don’t do by default. This is one of the main reasons newsletter designers focus on imageless layout. Open rates are mainly useful for testing subject lines or different contact lists for a single campaign, but they provide only a sample, and at best a skewed one.
Bottom Line Open and click-through rates will vary significantly, but a well-run campaign should hit a 20–30% open rate and over 5% click-through.
uptime and Reliability The Web isn’t perfect. A 2012 study of static websites running on 10 different cloud providers showed that nearly 3% of tests to those clouds resulted in an error.* So even if your site is working all the time, the Internet and the underlying infrastructure will cause problems. Achieving an uptime of better than 99.95% is costly, too, allowing you to be down only 4.4 hours a year. If your users are loyal and engaged, then they’ll tolerate a small amount of downtime—particularly if you’re transparent about it on social networks and keep them informed.
Bottom Line For a paid service that users rely on (such as an email application or a hosted project management application), you should have at least 99.5% uptime, and keep users updated about outages. Other kinds of applications can survive a lower level of service.
Site Engagement Everyone cares about site engagement (unless you’re exclusively mobile, but even then you likely have a web presence driving mobile downloads). In some cases (such as a transaction-focused e-commerce site), you want site visitors to come onto your site and engage quickly, whereas in other cases (such as a media site that monetizes via ads), you want visitors spending as much time as possible. Analytics firm Chartbeat measures page engagement across a multitude of sites. It defines an “engaged” user as someone who has a page open and has scrolled, typed, or interacted with the page in the last few seconds. “We generally see a separation between how much engagement sites get
on landing pages—which typically get high traffic and low engagement— and other pages,” says Joshua Schwartz, a data scientist with the company. “Across my sample of sites, average engaged time on landing pages was 61 seconds and on non-landing pages it was 76 seconds. Of course, this varies widely between pages and between sites, but it’s a reasonable benchmark.”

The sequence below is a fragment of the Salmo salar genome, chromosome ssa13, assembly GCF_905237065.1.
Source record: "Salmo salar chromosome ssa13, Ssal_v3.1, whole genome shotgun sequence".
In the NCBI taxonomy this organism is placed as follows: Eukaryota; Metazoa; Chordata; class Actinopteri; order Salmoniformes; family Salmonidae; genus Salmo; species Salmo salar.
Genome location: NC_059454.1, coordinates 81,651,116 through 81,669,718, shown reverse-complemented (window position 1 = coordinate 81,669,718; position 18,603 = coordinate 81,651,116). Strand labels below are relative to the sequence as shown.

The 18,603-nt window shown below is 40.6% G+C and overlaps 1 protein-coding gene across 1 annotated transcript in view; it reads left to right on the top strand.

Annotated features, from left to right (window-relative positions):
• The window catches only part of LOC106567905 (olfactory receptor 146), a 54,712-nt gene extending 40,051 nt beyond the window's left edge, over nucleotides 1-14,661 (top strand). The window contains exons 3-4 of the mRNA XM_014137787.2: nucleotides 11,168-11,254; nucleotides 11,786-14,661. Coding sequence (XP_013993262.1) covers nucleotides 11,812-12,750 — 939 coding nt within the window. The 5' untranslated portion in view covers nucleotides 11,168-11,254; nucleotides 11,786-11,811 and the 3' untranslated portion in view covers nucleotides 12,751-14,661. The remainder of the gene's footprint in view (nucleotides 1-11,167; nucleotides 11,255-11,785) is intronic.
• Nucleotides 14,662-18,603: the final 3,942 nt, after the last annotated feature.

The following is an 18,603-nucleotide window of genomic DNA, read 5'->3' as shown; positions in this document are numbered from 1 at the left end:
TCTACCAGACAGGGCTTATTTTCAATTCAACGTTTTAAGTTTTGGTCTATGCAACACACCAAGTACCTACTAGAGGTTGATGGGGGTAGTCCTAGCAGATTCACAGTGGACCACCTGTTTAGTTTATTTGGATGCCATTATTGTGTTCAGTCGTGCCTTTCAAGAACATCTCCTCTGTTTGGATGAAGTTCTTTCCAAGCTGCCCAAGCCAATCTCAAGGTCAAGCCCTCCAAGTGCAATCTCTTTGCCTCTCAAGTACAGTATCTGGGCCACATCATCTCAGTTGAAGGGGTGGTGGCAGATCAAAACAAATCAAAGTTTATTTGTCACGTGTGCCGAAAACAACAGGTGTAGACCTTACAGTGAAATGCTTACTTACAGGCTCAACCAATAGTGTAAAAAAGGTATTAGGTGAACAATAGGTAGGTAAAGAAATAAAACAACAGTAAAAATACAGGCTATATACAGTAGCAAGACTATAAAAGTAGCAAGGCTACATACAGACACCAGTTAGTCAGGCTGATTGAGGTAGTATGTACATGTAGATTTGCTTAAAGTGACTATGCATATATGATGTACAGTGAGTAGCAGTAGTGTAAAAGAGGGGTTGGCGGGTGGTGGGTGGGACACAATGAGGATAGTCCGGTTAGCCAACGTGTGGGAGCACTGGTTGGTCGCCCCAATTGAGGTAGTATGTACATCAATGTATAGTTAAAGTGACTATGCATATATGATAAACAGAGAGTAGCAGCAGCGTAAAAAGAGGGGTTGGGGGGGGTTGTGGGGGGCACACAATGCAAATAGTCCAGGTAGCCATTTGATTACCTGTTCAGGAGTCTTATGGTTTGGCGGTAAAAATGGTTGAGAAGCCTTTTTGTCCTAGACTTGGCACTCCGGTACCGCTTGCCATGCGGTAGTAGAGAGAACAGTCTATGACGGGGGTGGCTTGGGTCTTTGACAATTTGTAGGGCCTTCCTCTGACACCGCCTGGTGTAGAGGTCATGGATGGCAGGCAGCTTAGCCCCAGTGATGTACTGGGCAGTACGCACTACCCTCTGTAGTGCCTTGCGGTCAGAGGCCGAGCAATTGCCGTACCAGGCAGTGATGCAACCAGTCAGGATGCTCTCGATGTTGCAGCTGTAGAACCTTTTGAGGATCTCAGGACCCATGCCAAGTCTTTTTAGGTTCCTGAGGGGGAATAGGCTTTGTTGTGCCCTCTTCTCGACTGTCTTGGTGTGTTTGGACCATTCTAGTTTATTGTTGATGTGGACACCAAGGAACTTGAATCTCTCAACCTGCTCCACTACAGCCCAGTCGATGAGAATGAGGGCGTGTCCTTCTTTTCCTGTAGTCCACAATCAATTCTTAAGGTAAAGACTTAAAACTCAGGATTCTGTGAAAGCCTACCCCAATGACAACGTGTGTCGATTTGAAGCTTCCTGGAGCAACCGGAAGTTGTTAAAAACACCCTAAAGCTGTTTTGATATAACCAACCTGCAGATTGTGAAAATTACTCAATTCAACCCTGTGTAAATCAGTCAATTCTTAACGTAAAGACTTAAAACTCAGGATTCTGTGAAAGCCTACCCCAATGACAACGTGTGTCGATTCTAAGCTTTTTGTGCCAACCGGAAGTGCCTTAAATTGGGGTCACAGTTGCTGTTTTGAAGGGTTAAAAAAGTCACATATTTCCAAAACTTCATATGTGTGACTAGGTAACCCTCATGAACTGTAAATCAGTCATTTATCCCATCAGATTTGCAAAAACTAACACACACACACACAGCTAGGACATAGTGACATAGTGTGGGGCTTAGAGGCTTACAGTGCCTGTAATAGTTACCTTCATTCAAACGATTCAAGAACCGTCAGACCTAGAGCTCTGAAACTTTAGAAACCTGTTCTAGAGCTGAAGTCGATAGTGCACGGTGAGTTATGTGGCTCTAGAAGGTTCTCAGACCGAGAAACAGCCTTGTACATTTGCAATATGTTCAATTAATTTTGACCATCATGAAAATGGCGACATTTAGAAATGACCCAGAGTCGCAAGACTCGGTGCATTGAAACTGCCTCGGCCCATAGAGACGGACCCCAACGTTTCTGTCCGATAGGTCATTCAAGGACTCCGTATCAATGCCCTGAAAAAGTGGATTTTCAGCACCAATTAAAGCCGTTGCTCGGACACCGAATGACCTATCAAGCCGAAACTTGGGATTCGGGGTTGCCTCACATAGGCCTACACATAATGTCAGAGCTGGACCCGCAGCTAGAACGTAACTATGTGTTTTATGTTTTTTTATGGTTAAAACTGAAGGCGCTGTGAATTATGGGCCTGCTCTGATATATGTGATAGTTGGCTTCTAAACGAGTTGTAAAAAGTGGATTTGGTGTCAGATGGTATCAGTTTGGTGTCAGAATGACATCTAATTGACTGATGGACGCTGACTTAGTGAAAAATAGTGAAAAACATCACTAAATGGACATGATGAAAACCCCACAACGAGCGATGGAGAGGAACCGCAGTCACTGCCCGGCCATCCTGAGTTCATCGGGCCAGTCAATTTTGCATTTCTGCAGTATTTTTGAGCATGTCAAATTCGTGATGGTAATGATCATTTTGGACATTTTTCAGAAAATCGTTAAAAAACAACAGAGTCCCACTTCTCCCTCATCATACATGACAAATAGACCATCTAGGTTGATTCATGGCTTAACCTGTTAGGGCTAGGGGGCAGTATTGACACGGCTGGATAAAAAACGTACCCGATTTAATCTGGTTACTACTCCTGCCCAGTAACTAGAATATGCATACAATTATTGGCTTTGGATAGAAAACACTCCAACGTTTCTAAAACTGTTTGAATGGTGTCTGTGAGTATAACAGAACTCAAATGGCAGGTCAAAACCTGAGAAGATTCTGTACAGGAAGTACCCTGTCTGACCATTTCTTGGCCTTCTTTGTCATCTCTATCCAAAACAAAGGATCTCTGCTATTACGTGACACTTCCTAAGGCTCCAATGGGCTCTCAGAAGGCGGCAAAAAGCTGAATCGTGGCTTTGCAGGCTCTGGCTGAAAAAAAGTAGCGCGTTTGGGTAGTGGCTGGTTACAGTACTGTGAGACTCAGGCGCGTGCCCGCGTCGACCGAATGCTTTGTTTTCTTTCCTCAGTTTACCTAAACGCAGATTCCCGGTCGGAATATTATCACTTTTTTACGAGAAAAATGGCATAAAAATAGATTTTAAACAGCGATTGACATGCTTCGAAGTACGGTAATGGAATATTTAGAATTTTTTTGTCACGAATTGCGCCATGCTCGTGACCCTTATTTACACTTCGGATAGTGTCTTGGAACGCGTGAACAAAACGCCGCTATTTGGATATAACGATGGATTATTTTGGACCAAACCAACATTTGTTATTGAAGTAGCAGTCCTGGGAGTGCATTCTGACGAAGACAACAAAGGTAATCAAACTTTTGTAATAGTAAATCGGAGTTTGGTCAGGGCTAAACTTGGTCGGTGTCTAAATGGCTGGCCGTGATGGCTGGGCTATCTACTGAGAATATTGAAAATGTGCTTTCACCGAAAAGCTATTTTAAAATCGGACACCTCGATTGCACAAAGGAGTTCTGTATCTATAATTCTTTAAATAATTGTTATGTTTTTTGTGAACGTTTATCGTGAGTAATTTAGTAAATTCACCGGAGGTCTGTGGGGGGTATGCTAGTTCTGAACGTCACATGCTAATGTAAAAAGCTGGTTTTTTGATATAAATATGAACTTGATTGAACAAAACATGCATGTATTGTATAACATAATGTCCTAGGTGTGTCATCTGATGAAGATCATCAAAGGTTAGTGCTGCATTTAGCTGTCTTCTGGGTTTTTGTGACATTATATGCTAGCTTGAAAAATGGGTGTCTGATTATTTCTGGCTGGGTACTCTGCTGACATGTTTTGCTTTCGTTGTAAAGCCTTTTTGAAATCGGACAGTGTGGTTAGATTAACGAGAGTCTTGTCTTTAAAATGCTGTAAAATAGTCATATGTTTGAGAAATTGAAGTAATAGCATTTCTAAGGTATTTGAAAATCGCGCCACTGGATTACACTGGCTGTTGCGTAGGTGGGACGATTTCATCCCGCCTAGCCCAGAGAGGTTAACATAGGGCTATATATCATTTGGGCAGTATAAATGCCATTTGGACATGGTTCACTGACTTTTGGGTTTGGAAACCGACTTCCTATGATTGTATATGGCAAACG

Bottom Line An average engaged time on a page of one minute is normal, but there’s wide variance between sites and between pages on a site.
Web Performance Study after study has proven that fast sites do better across nearly every metric that matters, from time on site to conversion to shopping cart size.* Yet many web startups treat page-load time as an afterthought. Chartbeat measures this data across several hundred of its customers who let the company analyze their statistics in an anonymized, aggregate way.† Looking at the smaller, lower-traffic sites in its data set, the company found that these took 7–12 seconds to load. It also found that pages with very slow load times have very few concurrent users, as shown in Figure 21-5.
“There seems to be a hard threshold at about 15–18 seconds, where after that users simply won’t wait, and traffic falls off dramatically,” says Joshua. “It’s also notable that the largest sites in our sample set, those with thousands of concurrents, had some of the fastest page load times—often under five seconds.”
Bottom Line Site speed is something you can control, and it can give you a real advantage. Get your pages to load for a first-time visitor in less than 5 seconds; after 10, and you’ll start to suffer.
exerCise | Make your Own Lines in the Sand In this chapter and the next six chapters, we share lines in the sand, or baselines, for which you can aim. You should already have a list of key metrics that you’re tracking (or would like to track). Now compare those metrics with the lines in the sand provided in the following chapters. How do you compare? Which metric is worst off? Is that metric your One Metric That Matters?